Overnight Challah French Toast

For the last two years, my friend Karen and I have led a fundraiser for our synagogue’s religious school, making round challot for the High Holy Days. Challot is the plural of challah, that wonderful egg bread similar to brioche, that is traditionally eaten at every Shabbat and holidays. Rosh Hashanah is the Jewish new year, and to celebrate it, challot are traditionally round-shaped and often contain dried fruit (usually raisins) to symbolize a sweet new year.

This year, in the middle of our 20-hour day baking, we got hungry and looked to the freezer. It turned out that we somehow had several challot that had not been sold last year. Since we weren’t going to sell them this year either, we turned one into french toast to eat as lunch, and I used another to make this overnight french toast.

Challah is a wonderful bread for french toast, since it’s a enriched (sweetened) egg bread to start with. I hadn’t thought of blogging this recipe, and since I quickly put it together I failed to take any pictures of the process. However, my friends loved it and wanted to know how I made it, and I thought you all might be interested to! As with all overnight french toast recipes, the beauty is that it comes together quickly, sits in the fridge overnight, and is then baked off in the morning, leading to a quick and tasty breakfast. It also reheats beautifully – I took pieces of it to work all week, as you can see at the top 🙂

Overnight Challah French Toast

Overnight Challah French Toast

  • 1 loaf of challah, or other bread, roughly 1-1.5 pounds
  • 10 eggs
  • 1-1/2 cups milk
  • 1 teaspoon vanilla
  • 1-2 teaspoons cinnamon
  • 1/2 teaspoon cloves
  • 1/2 teaspoon nutmeg
  • 1/2 teaspoon allspice
  • about 1/4 cup turbinado sugar, if desired
  • Slice bread 1/2"-1" thick.
  • Place the eggs, milk, vanilla, and spices (as desired, to taste) in a 9x13" pan. Scramble the mixture until homogeneous.
  • Arrange the slices of bread fanned out in the pan, with as much or little overlap as you would like. When the bread is arranged, un-fan the pieces to create a gap and dip each piece into the batter so that it is coated on both sides. When the pieces have all been coated, re-arrange them in the pan. This ensures that each piece is coated.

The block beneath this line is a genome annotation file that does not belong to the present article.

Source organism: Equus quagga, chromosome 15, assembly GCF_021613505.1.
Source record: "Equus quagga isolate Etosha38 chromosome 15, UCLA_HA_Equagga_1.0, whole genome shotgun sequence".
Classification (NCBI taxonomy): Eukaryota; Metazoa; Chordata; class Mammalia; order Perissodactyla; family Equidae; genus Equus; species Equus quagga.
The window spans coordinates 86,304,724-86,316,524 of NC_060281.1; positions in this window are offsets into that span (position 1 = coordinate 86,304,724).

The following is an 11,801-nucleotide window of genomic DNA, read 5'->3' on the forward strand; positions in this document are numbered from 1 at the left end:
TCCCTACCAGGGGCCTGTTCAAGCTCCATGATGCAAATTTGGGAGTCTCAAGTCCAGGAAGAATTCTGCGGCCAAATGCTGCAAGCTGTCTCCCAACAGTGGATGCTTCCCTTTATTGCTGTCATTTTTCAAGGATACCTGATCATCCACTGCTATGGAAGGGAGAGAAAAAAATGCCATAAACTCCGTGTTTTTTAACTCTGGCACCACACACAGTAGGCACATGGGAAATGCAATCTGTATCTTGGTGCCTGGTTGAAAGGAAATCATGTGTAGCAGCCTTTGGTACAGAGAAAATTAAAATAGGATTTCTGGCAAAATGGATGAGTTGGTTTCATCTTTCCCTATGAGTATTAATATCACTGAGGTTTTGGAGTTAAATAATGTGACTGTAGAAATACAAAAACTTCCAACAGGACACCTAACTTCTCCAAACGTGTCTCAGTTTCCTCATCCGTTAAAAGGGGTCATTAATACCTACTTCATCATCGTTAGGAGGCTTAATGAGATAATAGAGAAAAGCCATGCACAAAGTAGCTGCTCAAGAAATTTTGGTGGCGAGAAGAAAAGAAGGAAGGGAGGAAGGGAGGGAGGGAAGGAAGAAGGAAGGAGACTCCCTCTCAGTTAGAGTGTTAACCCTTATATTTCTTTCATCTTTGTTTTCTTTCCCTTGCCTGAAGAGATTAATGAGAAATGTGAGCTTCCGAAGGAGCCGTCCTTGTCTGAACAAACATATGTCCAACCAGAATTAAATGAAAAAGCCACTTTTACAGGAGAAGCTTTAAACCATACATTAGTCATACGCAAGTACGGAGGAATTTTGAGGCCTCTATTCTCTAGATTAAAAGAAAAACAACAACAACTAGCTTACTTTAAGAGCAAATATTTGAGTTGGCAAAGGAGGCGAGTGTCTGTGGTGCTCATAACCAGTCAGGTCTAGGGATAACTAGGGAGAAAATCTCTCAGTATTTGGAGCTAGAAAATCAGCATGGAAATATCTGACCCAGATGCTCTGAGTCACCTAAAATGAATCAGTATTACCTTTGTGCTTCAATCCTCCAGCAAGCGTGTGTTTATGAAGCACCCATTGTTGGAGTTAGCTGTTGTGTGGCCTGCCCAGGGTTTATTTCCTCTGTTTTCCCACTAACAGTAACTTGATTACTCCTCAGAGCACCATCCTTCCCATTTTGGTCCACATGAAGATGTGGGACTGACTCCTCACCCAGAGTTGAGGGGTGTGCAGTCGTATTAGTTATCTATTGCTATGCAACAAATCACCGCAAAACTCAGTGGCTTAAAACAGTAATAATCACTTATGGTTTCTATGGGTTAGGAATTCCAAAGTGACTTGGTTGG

• Use your hands to press lightly down on the bread, to help distribute the rest of the egg mixture and encourage it to soak into the bread. If you have a lot of bread and/or don't seem to have a lot of egg mixture left, you may want to mix up several extra eggs with some milk and pour it over the top. I felt this mixture was enough for a 1 pound loaf plus 2 slices from another loaf.
  • Cover the pan with plastic wrap and refrigerate overnight, or up to 24 hours.
  • When ready to bake, remove the pan from the refrigerator and let it sit on the counter for about 30 minutes, to help minimize shock to the pan from going straight from the fridge to the oven. Preheat the oven to 350 degrees F.
  • Sprinkle the turbinado sugar all across the top of the soaked bread. Cover the pan with foil, and bake for 30 minutes. Remove the foil, and bake for another 15 minutes, or until nice and brown. Check with a knife to ensure that the custard is fully baked through, then remove from the oven.
  • Serve warm as-is, or with honey, syrup, jam, sugar, or the topping of your choice. This also reheats well in the microwave.
  • Leave a Reply

    Your email address will not be published. Required fields are marked *